Sudbury

Timmins mayor says audit of Stars and Thunder expenses would be "waste of taxpayer dollars"

In Timmins, the Stars and Thunder music and fireworks festival continues to be a major point of contention ahead of the October 22nd municipal election. At the centre of the debate is the more than $2 million dollar deficit the event has posted over the past two years.

The 2018 version of music and fireworks festival lost money for a second straight year

Music fans enjoyed eight days of concerts and fireworks at Hollinger Park in Timmins for the second straight year in 2018, but the future of the Stars and Thunder festival remains a hot-button municipal election issue. (Benjamin Aubé/CBC)

In Timmins, the Stars and Thunder music and fireworks festival continues to be a major point of contention ahead of the October 22nd municipal election.

At the centre of the debate is the more than $2 million dollar deficit the event has posted over the past two years.

The city's financial staff says enough money was saved in other departments to cover the deficit in the budget.

But incumbent Ward 3 councillor Joe Campbell continues to push for a financial audit of the contracts and expenses for the festival.

"I'm not suggesting for a minute anybody is [illegitimately] benefiting financially or anything from this," said Campbell.

Councillor Joe Campbell wants the city to make sure they've got a much firmer budget in place before planning for another Stars and Thunder. (timmins.ca)

"But by having the audit, if we do go with another [festival], it certainly will give us the opportunity to learn from our mistakes and move forward in a way that is able to ensure that our taxpayers aren't on the hook for a lot of money."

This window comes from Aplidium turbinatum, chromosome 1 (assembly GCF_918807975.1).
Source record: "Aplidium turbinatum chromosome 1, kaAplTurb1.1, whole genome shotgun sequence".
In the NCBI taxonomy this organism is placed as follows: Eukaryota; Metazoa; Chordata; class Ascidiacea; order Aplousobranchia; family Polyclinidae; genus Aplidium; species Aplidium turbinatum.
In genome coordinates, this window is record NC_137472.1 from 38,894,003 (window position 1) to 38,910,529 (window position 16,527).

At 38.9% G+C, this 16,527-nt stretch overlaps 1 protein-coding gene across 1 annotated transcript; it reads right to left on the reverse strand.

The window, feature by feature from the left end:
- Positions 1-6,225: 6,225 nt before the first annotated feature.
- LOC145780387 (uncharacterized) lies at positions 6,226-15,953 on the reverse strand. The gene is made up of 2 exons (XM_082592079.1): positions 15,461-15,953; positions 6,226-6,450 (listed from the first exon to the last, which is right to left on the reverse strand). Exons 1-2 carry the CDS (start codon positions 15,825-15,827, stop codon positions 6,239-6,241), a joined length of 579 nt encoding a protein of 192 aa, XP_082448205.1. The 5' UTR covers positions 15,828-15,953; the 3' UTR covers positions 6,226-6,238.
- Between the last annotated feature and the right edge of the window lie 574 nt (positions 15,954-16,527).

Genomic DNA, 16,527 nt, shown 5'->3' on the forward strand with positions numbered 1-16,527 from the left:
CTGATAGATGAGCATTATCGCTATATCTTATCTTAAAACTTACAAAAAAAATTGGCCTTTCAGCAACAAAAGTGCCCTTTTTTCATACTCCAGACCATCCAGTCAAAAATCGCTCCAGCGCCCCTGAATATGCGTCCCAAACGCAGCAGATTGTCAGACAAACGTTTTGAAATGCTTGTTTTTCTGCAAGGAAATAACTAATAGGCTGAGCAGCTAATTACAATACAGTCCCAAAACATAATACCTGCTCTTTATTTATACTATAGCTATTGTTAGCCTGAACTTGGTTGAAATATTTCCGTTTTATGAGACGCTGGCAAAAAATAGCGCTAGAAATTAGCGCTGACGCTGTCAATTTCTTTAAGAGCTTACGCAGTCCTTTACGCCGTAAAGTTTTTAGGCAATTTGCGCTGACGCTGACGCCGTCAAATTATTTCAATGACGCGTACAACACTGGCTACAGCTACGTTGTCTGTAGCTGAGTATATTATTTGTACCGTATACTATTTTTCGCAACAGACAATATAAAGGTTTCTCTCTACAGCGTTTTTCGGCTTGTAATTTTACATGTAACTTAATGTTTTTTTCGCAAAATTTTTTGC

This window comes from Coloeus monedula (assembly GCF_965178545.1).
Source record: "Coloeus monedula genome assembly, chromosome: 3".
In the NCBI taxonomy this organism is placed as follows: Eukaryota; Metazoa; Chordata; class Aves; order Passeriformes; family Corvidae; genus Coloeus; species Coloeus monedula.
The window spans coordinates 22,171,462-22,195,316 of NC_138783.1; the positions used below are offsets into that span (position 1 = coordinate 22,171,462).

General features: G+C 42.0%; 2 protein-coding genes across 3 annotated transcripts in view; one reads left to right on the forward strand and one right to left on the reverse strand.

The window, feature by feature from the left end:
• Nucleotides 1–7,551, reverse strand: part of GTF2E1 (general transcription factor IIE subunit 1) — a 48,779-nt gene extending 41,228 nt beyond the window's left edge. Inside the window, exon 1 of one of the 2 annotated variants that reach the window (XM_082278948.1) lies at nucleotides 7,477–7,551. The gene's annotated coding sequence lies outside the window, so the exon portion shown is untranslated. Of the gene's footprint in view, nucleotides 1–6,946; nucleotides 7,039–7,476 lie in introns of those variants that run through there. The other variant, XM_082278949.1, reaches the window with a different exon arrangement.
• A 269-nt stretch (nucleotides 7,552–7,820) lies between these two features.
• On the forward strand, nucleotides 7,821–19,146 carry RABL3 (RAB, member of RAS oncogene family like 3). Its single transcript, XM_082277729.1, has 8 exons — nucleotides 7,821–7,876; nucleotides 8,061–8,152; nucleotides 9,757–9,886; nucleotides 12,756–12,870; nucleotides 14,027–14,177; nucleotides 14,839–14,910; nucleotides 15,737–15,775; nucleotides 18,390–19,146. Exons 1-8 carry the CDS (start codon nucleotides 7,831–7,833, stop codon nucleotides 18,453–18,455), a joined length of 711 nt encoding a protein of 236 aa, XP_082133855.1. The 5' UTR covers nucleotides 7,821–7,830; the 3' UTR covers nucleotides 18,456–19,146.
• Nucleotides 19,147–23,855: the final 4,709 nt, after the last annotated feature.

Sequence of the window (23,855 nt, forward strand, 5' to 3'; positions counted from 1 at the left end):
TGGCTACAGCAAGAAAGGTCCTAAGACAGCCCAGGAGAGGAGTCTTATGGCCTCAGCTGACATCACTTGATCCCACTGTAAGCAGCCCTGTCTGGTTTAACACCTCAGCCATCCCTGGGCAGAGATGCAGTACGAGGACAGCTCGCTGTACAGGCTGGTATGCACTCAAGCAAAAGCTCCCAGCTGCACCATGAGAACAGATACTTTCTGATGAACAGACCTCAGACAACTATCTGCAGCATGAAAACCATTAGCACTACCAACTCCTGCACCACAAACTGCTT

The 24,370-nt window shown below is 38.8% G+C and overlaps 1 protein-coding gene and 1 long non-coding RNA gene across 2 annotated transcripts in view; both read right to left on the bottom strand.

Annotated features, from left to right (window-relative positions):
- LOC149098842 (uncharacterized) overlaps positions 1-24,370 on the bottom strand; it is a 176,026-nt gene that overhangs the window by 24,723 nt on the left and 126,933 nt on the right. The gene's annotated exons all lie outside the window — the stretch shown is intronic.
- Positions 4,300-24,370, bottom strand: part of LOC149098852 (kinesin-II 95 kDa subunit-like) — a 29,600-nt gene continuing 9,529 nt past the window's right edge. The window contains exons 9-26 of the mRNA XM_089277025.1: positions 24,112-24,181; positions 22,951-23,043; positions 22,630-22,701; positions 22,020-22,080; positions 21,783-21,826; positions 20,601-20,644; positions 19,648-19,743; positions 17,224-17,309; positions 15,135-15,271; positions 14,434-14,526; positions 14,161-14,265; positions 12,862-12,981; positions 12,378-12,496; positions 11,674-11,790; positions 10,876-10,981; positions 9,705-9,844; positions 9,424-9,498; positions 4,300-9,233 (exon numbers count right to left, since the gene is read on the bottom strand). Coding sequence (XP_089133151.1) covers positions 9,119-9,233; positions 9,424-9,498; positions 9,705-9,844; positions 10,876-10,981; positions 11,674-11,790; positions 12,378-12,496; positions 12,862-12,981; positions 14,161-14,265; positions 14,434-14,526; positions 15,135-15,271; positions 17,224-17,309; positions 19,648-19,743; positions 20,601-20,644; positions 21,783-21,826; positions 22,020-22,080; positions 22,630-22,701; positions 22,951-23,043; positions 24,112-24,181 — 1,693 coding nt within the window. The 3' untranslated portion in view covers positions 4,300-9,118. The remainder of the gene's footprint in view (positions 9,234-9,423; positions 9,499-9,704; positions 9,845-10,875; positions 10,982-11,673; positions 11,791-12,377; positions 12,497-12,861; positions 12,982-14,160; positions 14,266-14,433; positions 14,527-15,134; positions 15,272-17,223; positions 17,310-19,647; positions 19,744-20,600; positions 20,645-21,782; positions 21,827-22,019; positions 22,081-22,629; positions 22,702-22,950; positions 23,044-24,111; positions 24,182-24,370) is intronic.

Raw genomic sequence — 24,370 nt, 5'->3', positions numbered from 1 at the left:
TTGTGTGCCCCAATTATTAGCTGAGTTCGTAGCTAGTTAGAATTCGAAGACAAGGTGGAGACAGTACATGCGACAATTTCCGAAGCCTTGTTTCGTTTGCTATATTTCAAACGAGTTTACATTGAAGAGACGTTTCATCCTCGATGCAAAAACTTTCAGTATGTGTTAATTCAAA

Since he was voted on to council in 2014, Campbell, a former accountant, has often butted heads with incumbent mayor, Steve Black about the city's role in financing Stars and Thunder. But on one point, they seem to have agreed.

"Obviously we've got to bring the finances in order to ensure it doesn't continue to be at a cost for the residents," said Black.

However, Black dismissed Campbell's suggestion of a financial audit and called it a "waste of taxpayer dollars."

"Mr. Campbell demanded the same thing for the wastewater treatment plant and we went through that process, and there was some good feedback and recommendations that came from that," said Black.

"But in the end Mr. Campbell argued with the auditor who took part in the process and disagreed with him for the large part as well."

More than 10,000 tickets were sold at this past summer's event, which featured the likes of Bryan Adams, Burton Cummings and the Arkells.

Steve Black is the incumbent mayor of Timmins. (Jean-Loup Dodard/ Radio Canada)

That was down from the 20,000 tickets purchased in 2017 when Keith Urban was the headliner.

The four other candidates opposing Black's bid for re-election — Ray Burey, Daniel Fortier, Lauchlan MacInnes and George Pirie — have each stated the city shouldn't be in the business of putting on festivals.

Black maintained the economic spinoff from Stars & Thunder has been invaluable to the local economy.

He acknowledged changes would have to be made, but said it's an event the city must support.

"I think we can do that with what we've learned over the last two years and shortening up the festival, as well as passing a municipal accommodation tax so that hotel guests pay a fee which would go toward tourism and could be used to help cover costs of the event," said Black.

About the Author

Benjamin Aubé is a journalist based out of Sudbury. If you have a story you'd like to share, email him at benjamin.aube@cbc.ca

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